How We Are Creating a Zero Waste Home

Okay. Let me just preface this by saying I have never been a “save the environment” person. I was always grateful for people who cared and who did something about it but I have always thought of it as some sort of hippie thing. However, the path of being intentional and minimalistic kind of led me down this road by accident and there is actually A LOT of overlap in wellness (my major), minimalism, Montessori, thriftiness/frugality and being environmentally friendly. So pretty much everything I do and love combined.

So after reading this book I felt so inspired to at least try in some way!

So here is what we implemented:

  1. Walk and bike whenever possible– We actually already share a car and Dan walks to work so this one wasn’t too tricky but it has made me stop and think about other times that I take the car when I could walk. Exercise, nature and helping the environment!
  2. Shop at bulk (not bulk like Costco and Sam’s Club) stores and use reuse-able produce bags and containers– I used to think bulk meant buying a lot of something and storing it or shopping at Costco and Sam’s club but I was wrong. I honestly never even knew these stores existed but they have these huge tubs of things like rice, nuts, pancake mix, flour, sugar, nuts, cereal, spices etc. and you just fill up your bags right there and pay by the weight.
  3. Avoid single use plastic as much as possible– We are still buying some of the things like cheese sticks and fruit leather but there was a lot we didn’t need or could replace with things that weren’t single use. We also have avoided using plastic bags. Again, we still have them and use them occasionally but the majority of the time I can just pack them in these reusable containers.
  4. Add a recycle bin– I know pretty pathetic that we didn’t even have that.
  5. Stop using paper towels and Chlorox wipes for everything and use microfiber cloths instead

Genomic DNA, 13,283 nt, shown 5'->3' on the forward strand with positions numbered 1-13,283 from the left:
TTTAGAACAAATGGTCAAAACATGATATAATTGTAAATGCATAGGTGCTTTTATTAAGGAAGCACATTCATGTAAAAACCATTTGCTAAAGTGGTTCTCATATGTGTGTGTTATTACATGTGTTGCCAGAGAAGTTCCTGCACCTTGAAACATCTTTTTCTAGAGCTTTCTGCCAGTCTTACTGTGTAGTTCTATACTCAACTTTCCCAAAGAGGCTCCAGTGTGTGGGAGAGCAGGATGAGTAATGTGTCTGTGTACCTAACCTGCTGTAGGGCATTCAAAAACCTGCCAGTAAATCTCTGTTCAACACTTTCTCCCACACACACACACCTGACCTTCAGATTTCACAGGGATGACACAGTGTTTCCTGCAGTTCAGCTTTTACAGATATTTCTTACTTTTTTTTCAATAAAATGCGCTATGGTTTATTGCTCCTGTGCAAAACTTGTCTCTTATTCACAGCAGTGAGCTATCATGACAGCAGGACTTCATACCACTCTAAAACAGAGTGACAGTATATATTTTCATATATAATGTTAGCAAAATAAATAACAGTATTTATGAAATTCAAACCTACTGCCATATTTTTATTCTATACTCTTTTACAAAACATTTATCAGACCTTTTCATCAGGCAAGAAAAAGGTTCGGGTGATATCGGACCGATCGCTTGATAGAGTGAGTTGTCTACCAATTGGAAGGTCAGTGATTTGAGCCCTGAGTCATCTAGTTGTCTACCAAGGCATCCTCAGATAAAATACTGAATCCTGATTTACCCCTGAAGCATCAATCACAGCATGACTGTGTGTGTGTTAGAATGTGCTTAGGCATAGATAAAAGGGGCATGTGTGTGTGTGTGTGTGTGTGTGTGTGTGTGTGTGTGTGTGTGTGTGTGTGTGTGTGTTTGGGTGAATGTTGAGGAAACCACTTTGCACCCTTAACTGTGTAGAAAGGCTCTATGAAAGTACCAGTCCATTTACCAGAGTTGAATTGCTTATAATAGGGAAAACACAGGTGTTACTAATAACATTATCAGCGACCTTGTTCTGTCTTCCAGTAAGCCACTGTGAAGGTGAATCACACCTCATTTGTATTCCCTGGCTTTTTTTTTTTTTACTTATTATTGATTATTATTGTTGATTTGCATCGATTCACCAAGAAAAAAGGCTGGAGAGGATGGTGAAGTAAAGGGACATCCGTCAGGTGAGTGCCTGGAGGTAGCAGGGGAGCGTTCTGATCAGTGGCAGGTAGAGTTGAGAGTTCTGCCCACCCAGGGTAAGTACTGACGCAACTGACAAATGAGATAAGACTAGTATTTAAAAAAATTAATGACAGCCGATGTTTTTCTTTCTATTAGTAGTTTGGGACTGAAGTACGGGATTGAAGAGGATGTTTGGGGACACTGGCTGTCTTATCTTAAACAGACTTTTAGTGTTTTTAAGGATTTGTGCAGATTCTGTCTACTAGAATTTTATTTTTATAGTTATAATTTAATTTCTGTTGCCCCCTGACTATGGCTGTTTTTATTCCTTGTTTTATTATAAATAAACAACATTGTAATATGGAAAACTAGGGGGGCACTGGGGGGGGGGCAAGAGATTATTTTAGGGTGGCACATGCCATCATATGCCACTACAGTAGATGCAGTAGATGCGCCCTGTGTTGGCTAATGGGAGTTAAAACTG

6. Do toy swaps with friends instead of always buying new toys and when I do buy toys try to buy wooden, high quality toys that will last a long time as much as possible
  7. Use reusable dryer balls
  8. Use reusable makeup wipes
  9. Try natural cleaners and see if they even work– Okay so I haven’t done this one yet but I want to. Have any of you done it? They had all these recipes in this book with vinegar and essential oils etc. I remember my mom using straight vinegar diluted with water to clean our floors growing up! Cheap but smelled awful. But maybe with some essential oils it will do the trick? Plus, I think it might be more fun to clean if I had these bottles. haha
  10. Make Christmas and birthdays less wasteful– We are going to try only buying gifts our kids (and spouse) would really love and less of them overall. Also, (especially as our kids get older) hopefully we can give more experiences!

So there you have it. Ten small, intentional ways that you can start to create a zero waste home.

A few of her other suggestions were buying from and supporting to the second hand market, going to farmer’s markets and renting out your house when you are on vacation! I never thought of turning your home into an Airbnb as a way to be less wasteful but it is true and walks you through exactly how to do it in the book. She also had some pretty radical ideas that are not really my thing like wrapping your gifts in towels instead of wrapping paper, making your own butter, making your own deodorant and using cloth diapers. (if you want to do that though be my guest!)

BUT hopefully you see that there are some things that you can do instead of just being like me and ignoring the topic all together.

Now here is the real kicker.

We actually saved money doing this. We were able to cut our grocery bill this week shopping this way and I am thinking we might be able to cut $80/mo by doing this! Like what? I always thought saving the environment was going to cost MORE… but nope! At least not for us– shopping organic and at these bulk stores has actually saved us money. And apparently that is pretty common.

She shares in the book 10 ways that this lifestyle actually saves you money here are just three:

  1. Reduces consumption- focus on activities rather than stuff
  2. Eliminates needs for disposables
  3. Encourages bulk grocery shopping which is generally cheaper

As for our trash? We were taking it out at least daily (sometimes even multiple times a day). Now, we are taking our trash out twice a week and maybe we will even be able to get down to once a week once Lucy is out of diapers. I saw this quote on instagram and loved it.

“We don’t need a handful of people doing zero waste perfectly we need a million people doing it imperfectly.”

I feel like that pretty much sums it up. I know it can feel overwhelming to implement this sort of thing and it feels like it is going to be so much more time consuming (trust me, I love Walmart online grocery) But even if you do one thing, it is still worth the effort– plus you might even save a little mulah in the process. 😉

Photos from: bevcooks.com, danslesac.com, and @zerowasteinspo

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